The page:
I’ve worked for a remote company for a couple of years now, so the routine of group conference calls instead of the meeting room and individual phone calls with colleagues instead of watercooler chats is my norm.
Personally, it didn’t take long to get over the awkward silences and pauses while waiting for others to speak. Even the constant, “Sorry, go ahead” pleasantry when talking at the same time as someone else becomes a fleeting thought.
Conference calls can be just as productive, or even more productive than in-person meetings. But the one thing that makes or breaks productivity and cohesion in the conference call is that little button floating on your screen—mute.
Awareness of your mute button’s location – at all times and on devices – cannot be stressed enough. When working from home, all sorts of noises will arise when you least expect it, whether that’s from children, pets, or your overbearing extravert of a neighbor that thinks social distancing is a hoax. Don’t forget about the expected noises like that mailman arriving at the doorstep being met by your barking dog (surely, Fido is proud that his barking has, yet again, prevented that stranger from coming inside) or your roommate grinding coffee beans in the morning.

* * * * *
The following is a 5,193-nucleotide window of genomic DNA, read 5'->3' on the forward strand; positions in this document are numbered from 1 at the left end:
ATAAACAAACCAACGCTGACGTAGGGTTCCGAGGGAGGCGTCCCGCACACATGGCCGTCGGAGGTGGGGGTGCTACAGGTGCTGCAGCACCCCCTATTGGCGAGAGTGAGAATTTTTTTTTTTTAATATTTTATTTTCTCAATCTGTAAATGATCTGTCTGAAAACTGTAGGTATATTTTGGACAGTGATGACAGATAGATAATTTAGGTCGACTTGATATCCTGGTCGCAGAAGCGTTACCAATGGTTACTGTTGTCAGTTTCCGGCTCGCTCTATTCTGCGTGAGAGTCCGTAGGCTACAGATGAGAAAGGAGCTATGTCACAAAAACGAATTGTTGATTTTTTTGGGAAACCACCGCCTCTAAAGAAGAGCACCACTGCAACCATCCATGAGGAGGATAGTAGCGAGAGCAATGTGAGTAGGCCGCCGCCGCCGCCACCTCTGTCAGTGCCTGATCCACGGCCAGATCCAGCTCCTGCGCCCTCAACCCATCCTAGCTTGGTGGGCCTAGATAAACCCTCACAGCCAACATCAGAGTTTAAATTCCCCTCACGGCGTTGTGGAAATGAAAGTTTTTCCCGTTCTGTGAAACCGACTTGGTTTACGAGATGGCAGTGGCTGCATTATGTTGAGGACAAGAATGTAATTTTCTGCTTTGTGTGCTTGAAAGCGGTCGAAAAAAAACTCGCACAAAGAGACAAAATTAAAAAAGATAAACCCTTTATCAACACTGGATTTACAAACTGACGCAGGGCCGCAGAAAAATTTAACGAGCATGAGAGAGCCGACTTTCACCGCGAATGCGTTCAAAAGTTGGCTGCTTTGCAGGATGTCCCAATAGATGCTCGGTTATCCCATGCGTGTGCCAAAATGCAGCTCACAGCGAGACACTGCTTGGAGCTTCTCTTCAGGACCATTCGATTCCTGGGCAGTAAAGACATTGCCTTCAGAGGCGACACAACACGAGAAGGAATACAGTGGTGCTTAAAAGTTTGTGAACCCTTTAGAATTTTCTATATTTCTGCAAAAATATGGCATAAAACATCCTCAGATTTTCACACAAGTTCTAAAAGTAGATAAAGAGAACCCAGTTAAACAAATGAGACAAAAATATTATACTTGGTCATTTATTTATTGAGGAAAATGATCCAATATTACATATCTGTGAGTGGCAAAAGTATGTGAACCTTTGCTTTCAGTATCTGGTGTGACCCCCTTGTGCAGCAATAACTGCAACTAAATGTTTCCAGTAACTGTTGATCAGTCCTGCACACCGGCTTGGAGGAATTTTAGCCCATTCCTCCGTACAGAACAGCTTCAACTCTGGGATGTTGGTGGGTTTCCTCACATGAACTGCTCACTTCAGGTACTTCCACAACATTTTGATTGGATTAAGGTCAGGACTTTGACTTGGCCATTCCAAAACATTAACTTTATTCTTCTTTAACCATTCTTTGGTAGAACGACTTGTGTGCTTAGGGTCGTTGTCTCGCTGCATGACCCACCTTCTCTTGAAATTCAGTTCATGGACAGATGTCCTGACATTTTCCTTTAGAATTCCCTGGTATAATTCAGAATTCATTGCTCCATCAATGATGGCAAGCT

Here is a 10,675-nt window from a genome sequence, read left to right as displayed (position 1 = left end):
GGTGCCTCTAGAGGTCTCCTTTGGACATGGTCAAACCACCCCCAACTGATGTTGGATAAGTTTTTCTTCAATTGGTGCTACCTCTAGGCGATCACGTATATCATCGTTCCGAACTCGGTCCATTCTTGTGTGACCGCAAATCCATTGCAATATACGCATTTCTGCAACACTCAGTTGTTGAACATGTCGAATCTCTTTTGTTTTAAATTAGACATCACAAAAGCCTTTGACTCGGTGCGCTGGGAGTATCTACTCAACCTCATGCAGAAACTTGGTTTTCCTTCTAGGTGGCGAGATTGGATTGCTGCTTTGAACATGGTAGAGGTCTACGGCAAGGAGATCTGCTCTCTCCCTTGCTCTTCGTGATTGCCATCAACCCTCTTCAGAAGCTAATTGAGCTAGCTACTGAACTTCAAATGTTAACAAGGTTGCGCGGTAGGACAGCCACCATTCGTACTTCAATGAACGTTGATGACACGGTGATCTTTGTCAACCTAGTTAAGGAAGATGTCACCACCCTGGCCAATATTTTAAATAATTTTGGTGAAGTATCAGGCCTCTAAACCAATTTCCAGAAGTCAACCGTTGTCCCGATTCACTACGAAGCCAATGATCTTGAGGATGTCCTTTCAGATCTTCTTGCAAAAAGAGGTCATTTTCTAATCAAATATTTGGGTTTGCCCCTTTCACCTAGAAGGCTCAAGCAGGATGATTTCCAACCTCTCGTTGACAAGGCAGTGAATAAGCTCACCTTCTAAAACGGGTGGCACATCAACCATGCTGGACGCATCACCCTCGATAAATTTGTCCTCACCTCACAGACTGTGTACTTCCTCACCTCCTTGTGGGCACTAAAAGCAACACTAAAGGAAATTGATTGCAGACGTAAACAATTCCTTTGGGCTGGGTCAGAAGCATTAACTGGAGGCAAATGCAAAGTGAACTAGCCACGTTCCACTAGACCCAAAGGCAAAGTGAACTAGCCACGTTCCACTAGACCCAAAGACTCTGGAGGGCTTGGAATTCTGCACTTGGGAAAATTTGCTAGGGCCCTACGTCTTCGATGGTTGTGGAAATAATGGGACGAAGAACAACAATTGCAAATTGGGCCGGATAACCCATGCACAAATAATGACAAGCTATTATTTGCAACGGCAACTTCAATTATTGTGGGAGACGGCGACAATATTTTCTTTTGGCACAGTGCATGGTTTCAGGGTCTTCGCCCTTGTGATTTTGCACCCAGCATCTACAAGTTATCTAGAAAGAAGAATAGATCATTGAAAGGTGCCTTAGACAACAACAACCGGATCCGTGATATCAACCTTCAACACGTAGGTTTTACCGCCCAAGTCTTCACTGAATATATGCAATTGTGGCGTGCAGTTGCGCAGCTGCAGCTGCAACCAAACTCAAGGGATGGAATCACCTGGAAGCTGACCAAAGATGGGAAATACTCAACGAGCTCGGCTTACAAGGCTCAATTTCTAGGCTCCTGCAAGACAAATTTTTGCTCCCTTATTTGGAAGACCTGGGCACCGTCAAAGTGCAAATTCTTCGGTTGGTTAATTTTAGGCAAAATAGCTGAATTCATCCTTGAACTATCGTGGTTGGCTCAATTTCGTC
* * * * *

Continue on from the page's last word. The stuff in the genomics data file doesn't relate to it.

These sounds may have become white noise in your mind, but I promise the other person on the call doesn’t hear it the same way. Know where your mute button is and be quick to press that button at the onset of the sound. For the conference call attendee, hearing a quick “Hey,” turning to silence is much better than, “Hey mommy, do you think you can clean up the dog pee on the couch?” While nothing short of entertaining, hearing the whole thing isn’t going to help your conference call stay on track.
That being said, we’re not perfect and are bound to forget to mute or not know where the mute button went (because your screen never accidentally strays away from the call itself into the latest Coronapocalypse news article). If, or more accurately, when, that happens while you’re the one speaking on the call, address it, laugh about it, and transition back to the point of the meeting after that person has muted themselves. DO NOT pretend like you don’t hear anything and keep on pushing through with your conversation because NOBODY IS LISTENING TO YOU WHEN FUNNY NOISES ARE HAPPENING.
Sorry, I just wrote two more paragraphs explaining how important it is to unmute yourself when you have something to say, but forgot to unmute myself while I spoke. I won’t bother repeating myself.